Posts Tagged With: Endangered species

Exclusive Rhino Ornaments

We’re pleased to offer our exclusive ornaments this year-made specifically for Fight for Rhinos; Black Rhino Mom & Baby

2016-ornament-f

Made of sustainable maple
Approximate dimensions: 4″ x 2 1/2″ x 3/16″
Text: Peace, Love & Rhinos
Fight for Rhinos

via Paypal: Only $13.50 usd plus shipping (ships to USA, UK, Canada, Australia, Ireland, Denmark, Germany, France, Spain, Netherlands)
As always 100% of profits benefit our rhino conservation projects

2016-ornament-c

 

 

Categories: Rhino Ramblings | Tags: , , , , , , , , , , , , , , | 4 Comments

World Rhino Day 2016

When is World Rhino Day?

September 22nd

What’s the point of World Rhino Day?

Recognizing and appreciating rhinos, particularly through raising awareness to the imminent danger they face. The poaching crisis and illegal wildlife trade very possibly could mean the end of their species.

What can you do to help ensure a future for rhinos?

*Spread the word that rhinos are in danger! Poaching is a serious issue that is pushing rhinos toward extinction. Use #WorldRhinoDay to talk about the poaching crisis.
*Support rhino conservation through donations.

Share the following:

rhino-facts

5-species

same-material

everyday-we-lose

sudan

Categories: Making a Difference, Rhino Ramblings | Tags: , , , , , , , , , , , | 4 Comments

T-shirt Time!

We need to raise $1,152 to support Chloe’s canine ranger class at Hoedspruit Endangered Species Centre.

With the purchase of a tee, you can help do that and SHOW your support by being a valuable part of our Rhino Security Team!

T-shirts are 100% cotton, available in 4 colors from S to XL, at a cost of just $19.99 usd.

FFR Chloe Tee

Not purchasing a tee? Please consider a straight donation through our Paypal button on the top left of the page. Your support means a lot.

Chloe

Chloe

 

 

Categories: Making a Difference, Rhino Ramblings | Tags: , , , , , , , , , , , , , , , , , | 2 Comments

The History of Rhino Poaching

To think an animal’s body part is worth its weight in gold is mind-blowing to say the least. So how did this lucrative practice begin? Who decided a rhinoceros horn is the key to solving all ailments?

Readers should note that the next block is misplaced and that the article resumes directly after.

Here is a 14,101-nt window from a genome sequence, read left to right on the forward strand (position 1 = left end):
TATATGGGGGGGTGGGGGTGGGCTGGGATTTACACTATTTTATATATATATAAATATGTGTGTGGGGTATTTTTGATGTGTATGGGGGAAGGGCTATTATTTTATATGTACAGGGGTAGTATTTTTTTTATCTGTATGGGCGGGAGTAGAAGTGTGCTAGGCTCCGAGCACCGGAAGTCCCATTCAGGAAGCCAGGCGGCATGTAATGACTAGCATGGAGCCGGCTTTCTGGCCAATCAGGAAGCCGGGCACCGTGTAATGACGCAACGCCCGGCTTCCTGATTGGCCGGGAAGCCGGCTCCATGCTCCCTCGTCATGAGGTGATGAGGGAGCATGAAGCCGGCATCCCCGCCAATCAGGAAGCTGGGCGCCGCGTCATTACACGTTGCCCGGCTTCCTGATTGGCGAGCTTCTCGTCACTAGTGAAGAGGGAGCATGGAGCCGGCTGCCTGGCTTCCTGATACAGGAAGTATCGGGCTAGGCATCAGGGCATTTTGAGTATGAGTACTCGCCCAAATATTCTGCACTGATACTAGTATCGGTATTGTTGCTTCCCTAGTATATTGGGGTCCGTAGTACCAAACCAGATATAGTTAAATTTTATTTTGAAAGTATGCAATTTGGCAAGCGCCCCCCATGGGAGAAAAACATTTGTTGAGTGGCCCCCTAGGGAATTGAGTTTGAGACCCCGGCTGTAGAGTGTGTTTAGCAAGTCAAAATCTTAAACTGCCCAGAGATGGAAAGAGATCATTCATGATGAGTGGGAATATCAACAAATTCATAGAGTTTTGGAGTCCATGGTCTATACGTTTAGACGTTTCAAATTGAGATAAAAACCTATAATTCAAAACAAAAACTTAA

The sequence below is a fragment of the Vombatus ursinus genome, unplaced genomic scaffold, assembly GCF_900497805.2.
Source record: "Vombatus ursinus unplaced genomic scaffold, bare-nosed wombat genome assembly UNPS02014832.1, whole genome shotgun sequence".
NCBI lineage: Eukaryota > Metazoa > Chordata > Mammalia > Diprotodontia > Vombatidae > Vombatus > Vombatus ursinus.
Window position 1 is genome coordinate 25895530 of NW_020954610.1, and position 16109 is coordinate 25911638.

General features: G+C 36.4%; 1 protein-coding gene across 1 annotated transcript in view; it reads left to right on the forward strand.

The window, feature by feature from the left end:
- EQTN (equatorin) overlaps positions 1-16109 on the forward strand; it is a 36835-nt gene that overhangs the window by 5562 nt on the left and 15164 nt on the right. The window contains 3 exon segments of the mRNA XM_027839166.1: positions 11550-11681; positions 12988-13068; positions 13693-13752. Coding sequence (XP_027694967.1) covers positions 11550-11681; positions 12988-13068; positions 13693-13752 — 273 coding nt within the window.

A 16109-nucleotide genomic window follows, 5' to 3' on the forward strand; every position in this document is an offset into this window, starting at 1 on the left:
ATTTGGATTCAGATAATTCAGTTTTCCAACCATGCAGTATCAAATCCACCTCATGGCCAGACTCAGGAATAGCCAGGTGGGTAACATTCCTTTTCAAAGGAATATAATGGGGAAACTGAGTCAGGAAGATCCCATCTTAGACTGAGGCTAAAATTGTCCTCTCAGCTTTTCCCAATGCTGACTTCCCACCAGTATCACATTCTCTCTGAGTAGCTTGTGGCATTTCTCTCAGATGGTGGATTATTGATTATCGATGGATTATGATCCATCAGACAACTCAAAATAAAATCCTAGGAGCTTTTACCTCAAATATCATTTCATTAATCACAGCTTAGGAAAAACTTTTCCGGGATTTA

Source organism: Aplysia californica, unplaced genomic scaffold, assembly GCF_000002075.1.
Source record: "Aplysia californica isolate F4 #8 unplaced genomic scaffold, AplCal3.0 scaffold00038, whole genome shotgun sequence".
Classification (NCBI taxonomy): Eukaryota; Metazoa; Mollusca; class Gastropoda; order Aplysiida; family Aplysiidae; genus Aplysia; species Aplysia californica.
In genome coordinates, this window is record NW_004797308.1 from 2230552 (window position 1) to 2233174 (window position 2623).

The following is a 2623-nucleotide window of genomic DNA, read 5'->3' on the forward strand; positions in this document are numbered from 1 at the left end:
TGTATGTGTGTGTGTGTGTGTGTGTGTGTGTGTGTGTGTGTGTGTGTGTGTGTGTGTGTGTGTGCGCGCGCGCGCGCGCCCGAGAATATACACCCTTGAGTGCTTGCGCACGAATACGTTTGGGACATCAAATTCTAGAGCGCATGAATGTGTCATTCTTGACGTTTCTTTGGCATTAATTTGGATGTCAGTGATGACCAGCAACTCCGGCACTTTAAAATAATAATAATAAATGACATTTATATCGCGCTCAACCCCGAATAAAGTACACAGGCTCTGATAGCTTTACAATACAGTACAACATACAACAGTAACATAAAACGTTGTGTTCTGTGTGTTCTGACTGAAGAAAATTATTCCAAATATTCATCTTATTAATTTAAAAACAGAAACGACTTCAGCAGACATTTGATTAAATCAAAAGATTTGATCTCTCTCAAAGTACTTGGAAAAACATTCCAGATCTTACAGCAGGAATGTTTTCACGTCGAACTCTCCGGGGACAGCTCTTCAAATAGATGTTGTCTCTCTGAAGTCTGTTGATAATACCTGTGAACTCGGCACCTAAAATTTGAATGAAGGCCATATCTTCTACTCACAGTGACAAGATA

17th century rhino horn cups

17th century Chinese cups carved from rhino horn

In Greek mythology, rhino horns were said to possess the ability to purify water. The Persians from the 5th century BC used carved vessels from horn to detect poisoned liquids. This belief stuck and existed well into the 18th and 19th centuries among European royalty.

Between  100 BC and 200 AD during the Ming and Ching dynasties, the Chinese thought the same. They used the horn in carvings of plates, bowls and cups. The cups being especially prized to detect alkaloid poisoning, something that was treacherously common at the time.

dagger

Traditional Yemen dagger

Reports of Yemens’ use of the horn dates back to the 8th century. Although their fondness of horn is preferred in decorative use as opposed to medicinal. It is fashioned into ceremonial dagger handles known as jambiyas . This is a status symbol for young men. It epitomizes manhood. The quality of the horn was important because it possesses a translucent quality, that only improves with age.

The use of the horn for medicinal purposes was recorded as early as 1597, in the Chinese “Pen Ts’ao Kang Mu”.  In it there are mentions such as “the best horn is from a freshly killed male” and “pregnant women should not take horn as it will kill the foetus”. It also lists the many uses of horn ranging from stopping nightmares and curing possessions to curing headaches and dissolving phlegm.